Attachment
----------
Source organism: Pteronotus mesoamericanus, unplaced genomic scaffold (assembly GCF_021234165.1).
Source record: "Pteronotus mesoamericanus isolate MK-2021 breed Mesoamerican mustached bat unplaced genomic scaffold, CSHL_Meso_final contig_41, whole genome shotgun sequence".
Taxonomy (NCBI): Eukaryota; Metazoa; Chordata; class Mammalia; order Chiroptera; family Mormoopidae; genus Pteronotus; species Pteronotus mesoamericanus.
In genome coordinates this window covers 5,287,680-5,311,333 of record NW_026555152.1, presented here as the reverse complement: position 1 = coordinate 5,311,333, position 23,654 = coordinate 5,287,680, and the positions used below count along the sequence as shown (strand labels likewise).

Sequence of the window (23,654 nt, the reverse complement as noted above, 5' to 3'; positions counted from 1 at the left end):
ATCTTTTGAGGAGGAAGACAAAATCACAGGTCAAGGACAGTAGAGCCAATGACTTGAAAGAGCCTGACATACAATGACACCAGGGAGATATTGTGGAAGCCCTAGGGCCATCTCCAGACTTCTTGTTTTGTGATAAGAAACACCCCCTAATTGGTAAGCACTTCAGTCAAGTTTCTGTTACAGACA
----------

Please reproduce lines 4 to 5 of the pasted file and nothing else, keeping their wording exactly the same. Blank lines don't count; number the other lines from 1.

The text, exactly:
In genome coordinates this window covers 5,287,680-5,311,333 of record NW_026555152.1, presented here as the reverse complement: position 1 = coordinate 5,311,333, position 23,654 = coordinate 5,287,680, and the positions used below count along the sequence as shown (strand labels likewise).

Sequence of the window (23,654 nt, the reverse complement as noted above, 5' to 3'; positions counted from 1 at the left end):